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The opening scene of the Netflix original House of Cards, in which a dog is killed by the lead character, certainly isn't for the faint of heart. So much so that some people made the decision to stop watching right as Frank Underwood finished saying he has "no patience for useless things," and ended the canine's life shortly after it had been run over and left to suffer on the street. And if you've watched the show, then you know Frank wouldn't be Frank without doing such unsettling things. Yes, it was a powerful and very risky way to kick off a new style of series, but it is one that set the tone for the House of Cards we've now become familiar with, regardless of how appalling it may have been. For Beau Willimon, the man responsible for turning an old UK TV series into a show based on American politics, if you can't handle that scene, then you're not meant to watch the show.

This topic was brought up at the Tribeca Film Festival, during a Future of Film panel titled Stories by Numbers, which focused on how viewer data could affect narrative in film and journalism. Was Willimon afraid of losing viewers by killing a dog within the first few minutes of his show? The short and simple answer: no. Chances are most screenplay writers would tell you the same thing, and that's because a scene like that can instantly tell you a lot about a character. "If people don't watch, that doesn't mean I won't kill dogs in the future. Knowing feedback can be a liability," said Willimon. However, that's not to say he doesn't recognize the importance of how the audience feels about his work: "If people enjoy it, that's a happy by-product."

A scene like that can instantly tell you a lot about a character.

The dog-killing scene, being essential to introducing an ambitious and ruthless main character, is an example of when negative viewer reception could have led the writer to shift the way the story was approached. Which wasn't what happened here. Because, regardless of the data Netflix might be able to provide about its viewers, Willimon said working on House of Cards is all instinct for him since he doesn't have access to any of the stats, including the total number of people who watch the show. And even if he was able to view this data, it likely wouldn't have affected his writing -- Willimon said it is best to not focus "too much on causality."

It is fiction, after all.

In a more private conversation, Willimon told me that he's completely aware of the great response to House of Cards. "Netflix is happy. In terms of it being a hit, that's a designation that in years past [was] still related to ratings. The good thing nowadays is that there are a lot of ways to measure a show's success." Not surprisingly, one of these methods of measurement is social media, which he believes is great since it allows viewers to share their enthusiasm for the show. "That sense of community is a new phenomenon that used to be relegated to friends and a work environment," he added.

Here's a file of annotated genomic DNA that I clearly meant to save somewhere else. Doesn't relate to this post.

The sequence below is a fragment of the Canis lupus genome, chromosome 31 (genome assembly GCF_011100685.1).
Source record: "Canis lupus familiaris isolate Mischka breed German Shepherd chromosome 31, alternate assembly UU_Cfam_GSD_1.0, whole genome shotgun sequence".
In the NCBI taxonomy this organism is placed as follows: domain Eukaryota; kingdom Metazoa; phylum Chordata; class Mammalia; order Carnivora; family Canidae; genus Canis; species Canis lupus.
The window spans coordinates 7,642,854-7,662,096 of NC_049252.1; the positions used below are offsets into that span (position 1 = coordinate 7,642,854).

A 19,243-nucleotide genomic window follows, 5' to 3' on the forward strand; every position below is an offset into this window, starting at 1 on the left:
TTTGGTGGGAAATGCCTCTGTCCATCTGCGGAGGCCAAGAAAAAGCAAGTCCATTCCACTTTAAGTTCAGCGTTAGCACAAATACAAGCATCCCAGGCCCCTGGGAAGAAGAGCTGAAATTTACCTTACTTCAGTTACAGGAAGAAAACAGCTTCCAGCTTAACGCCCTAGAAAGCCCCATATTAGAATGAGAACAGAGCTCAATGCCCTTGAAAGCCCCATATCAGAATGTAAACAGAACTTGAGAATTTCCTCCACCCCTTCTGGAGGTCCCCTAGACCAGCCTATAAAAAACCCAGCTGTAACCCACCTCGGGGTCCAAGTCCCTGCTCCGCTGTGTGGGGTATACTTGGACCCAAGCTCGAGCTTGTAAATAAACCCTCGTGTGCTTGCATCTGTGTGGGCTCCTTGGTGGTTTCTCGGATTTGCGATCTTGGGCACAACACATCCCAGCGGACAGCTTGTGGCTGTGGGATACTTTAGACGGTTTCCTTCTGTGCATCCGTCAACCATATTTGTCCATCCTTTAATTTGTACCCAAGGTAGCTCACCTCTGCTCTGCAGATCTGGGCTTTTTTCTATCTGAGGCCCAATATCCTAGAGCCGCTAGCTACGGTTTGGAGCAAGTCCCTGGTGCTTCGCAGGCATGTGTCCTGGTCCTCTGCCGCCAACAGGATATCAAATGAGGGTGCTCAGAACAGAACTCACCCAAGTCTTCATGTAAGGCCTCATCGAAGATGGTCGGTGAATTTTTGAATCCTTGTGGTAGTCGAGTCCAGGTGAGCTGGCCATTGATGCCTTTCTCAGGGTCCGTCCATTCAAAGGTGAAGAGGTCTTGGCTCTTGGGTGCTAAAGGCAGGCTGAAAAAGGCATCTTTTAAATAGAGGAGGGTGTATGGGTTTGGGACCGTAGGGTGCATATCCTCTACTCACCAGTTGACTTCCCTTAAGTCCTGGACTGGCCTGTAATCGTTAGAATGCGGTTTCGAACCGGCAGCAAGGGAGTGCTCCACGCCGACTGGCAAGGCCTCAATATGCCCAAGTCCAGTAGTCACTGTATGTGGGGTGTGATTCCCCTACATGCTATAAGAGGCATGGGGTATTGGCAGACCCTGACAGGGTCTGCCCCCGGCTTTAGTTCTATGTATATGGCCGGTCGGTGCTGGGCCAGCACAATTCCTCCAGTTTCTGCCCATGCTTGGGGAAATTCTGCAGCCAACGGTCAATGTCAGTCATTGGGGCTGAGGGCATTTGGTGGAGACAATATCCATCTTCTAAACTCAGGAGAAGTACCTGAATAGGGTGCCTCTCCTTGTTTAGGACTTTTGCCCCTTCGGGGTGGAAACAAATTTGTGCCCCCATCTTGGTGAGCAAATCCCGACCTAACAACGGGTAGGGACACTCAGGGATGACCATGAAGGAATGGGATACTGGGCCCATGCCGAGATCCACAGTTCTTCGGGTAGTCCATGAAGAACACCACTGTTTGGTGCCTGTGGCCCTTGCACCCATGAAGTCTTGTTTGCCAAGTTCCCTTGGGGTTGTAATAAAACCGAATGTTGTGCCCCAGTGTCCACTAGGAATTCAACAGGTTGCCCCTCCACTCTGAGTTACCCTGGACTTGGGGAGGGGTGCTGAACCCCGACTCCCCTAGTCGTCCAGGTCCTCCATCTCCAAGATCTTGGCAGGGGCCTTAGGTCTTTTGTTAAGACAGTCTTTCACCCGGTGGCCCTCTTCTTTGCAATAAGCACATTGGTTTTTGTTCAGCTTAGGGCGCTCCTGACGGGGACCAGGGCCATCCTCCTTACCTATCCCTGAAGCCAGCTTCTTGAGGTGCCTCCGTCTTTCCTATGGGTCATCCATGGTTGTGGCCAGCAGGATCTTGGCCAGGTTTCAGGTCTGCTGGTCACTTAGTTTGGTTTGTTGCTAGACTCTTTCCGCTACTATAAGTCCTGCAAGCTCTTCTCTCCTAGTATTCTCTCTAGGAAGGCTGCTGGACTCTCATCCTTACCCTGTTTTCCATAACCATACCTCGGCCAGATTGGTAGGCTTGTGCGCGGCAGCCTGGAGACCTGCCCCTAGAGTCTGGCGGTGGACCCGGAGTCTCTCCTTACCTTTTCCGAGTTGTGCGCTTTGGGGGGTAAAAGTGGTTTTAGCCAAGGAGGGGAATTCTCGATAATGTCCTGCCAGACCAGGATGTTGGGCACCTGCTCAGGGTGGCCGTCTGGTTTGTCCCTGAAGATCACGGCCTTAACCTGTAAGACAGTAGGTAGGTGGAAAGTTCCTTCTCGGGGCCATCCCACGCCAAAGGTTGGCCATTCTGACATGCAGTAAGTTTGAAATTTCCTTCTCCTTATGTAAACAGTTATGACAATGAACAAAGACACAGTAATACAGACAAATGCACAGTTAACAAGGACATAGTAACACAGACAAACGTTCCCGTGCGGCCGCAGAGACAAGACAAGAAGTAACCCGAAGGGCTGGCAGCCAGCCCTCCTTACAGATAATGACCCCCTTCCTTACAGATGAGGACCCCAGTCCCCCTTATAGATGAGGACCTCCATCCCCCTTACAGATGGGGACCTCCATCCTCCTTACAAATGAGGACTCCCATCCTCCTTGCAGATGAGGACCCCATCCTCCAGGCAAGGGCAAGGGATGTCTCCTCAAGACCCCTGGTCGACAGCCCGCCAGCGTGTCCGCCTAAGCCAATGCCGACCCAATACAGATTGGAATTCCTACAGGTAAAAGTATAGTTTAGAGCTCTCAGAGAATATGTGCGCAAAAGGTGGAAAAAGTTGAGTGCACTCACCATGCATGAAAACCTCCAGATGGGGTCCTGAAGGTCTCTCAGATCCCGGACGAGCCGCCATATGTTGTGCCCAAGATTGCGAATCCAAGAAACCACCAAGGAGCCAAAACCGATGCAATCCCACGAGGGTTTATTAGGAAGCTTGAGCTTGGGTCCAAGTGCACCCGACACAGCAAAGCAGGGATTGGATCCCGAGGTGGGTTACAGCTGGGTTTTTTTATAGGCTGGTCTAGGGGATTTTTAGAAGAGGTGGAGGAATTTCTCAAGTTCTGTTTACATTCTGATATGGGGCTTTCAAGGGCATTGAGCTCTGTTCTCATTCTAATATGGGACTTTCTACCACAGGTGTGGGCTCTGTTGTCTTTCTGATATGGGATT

Such enthusiasm from House of Cards fans has undoubtedly turned the show into Netflix's hottest property.

Such enthusiasm from House of Cards fans has undoubtedly turned the show into Netflix's hottest property. But before the Underwoods could invade our living rooms, the video-streaming giant had to outbid networks such as HBO to acquire the rights to the TV drama. And Willimon, along with Director David Fincher and Executive Producer Kevin Spacey, couldn't be happier that this was the case. "On non-Netflix shows, you're only as good as your last week's ratings. Having a 26-episode deal helped the writing. We had the bliss of ignorance," said Willimon during the Tribeca Film Festival panel.

That guaranteed number of episodes, which were split into two seasons, was a huge factor in the excitement to go the binge-watching route, as was the creative freedom promised by Netflix, Willimon told me. "Finally, we were excited at the prospect that no one had done it before. It allowed [us] to ask a lot of questions: How do we release it? How do we market it? It was nervousness. Whenever you do something new, there's a risk. We were all drawn to that. None of us had really worked on television; it was a certain thing that complemented the partnership. But at the time, there was an excitement for the unknown."

"My only responsibility is to tell a great story."

As with any type of success, there comes an added pressure. In the case of Netflix, people may be getting a subscription just to watch House of Cards. Willimon said that's great, if that's the case, but added that they're also getting a good bang for their buck by having access to other content. "My only responsibility is to tell a great story. I don't think about that on the set or as I'm writing." Naturally, that same success has led the likes of HBO and Showtime, which have been producing TV shows for years, to now view Netflix as a real threat. He doesn't see this as a problem, however: "I love HBO, too. Really, what's happening is that the land is becoming more diverse. It's vital and fascinating."

And that, in the end, is fantastic news for you, the almighty viewer. "I think it's an exciting time to work on TV, because it feels like anything is possible," Willimon told me.

[Image credit: Astrid Stawiarz/Getty Images]

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Netflix data didn't feed House of Cards' success, 'the bliss of ignorance' did